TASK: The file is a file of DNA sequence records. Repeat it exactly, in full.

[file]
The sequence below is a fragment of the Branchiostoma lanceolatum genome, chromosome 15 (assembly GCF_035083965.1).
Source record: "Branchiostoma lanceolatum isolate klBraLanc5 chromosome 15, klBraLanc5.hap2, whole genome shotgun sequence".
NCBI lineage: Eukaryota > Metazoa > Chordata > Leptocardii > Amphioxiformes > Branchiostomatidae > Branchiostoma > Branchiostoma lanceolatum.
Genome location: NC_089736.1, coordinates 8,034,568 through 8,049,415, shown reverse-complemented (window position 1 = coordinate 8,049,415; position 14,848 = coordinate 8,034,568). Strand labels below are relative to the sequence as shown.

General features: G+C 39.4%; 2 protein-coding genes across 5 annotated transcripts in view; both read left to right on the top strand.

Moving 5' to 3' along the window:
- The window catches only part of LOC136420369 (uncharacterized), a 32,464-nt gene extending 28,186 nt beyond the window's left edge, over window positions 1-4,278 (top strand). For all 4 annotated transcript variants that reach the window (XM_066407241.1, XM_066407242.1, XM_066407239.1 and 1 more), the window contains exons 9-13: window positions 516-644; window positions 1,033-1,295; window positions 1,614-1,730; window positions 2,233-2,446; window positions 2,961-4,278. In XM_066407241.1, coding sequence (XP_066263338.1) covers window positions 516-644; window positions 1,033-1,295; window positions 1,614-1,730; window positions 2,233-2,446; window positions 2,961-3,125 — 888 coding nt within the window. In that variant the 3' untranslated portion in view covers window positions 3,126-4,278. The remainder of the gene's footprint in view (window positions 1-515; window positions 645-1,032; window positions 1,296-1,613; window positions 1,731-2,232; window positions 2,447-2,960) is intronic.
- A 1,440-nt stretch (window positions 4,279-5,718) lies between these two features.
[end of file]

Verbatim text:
The sequence below is a fragment of the Branchiostoma lanceolatum genome, chromosome 15 (assembly GCF_035083965.1).
Source record: "Branchiostoma lanceolatum isolate klBraLanc5 chromosome 15, klBraLanc5.hap2, whole genome shotgun sequence".
NCBI lineage: Eukaryota > Metazoa > Chordata > Leptocardii > Amphioxiformes > Branchiostomatidae > Branchiostoma > Branchiostoma lanceolatum.
Genome location: NC_089736.1, coordinates 8,034,568 through 8,049,415, shown reverse-complemented (window position 1 = coordinate 8,049,415; position 14,848 = coordinate 8,034,568). Strand labels below are relative to the sequence as shown.

General features: G+C 39.4%; 2 protein-coding genes across 5 annotated transcripts in view; both read left to right on the top strand.

Moving 5' to 3' along the window:
- The window catches only part of LOC136420369 (uncharacterized), a 32,464-nt gene extending 28,186 nt beyond the window's left edge, over window positions 1-4,278 (top strand). For all 4 annotated transcript variants that reach the window (XM_066407241.1, XM_066407242.1, XM_066407239.1 and 1 more), the window contains exons 9-13: window positions 516-644; window positions 1,033-1,295; window positions 1,614-1,730; window positions 2,233-2,446; window positions 2,961-4,278. In XM_066407241.1, coding sequence (XP_066263338.1) covers window positions 516-644; window positions 1,033-1,295; window positions 1,614-1,730; window positions 2,233-2,446; window positions 2,961-3,125 — 888 coding nt within the window. In that variant the 3' untranslated portion in view covers window positions 3,126-4,278. The remainder of the gene's footprint in view (window positions 1-515; window positions 645-1,032; window positions 1,296-1,613; window positions 1,731-2,232; window positions 2,447-2,960) is intronic.
- A 1,440-nt stretch (window positions 4,279-5,718) lies between these two features.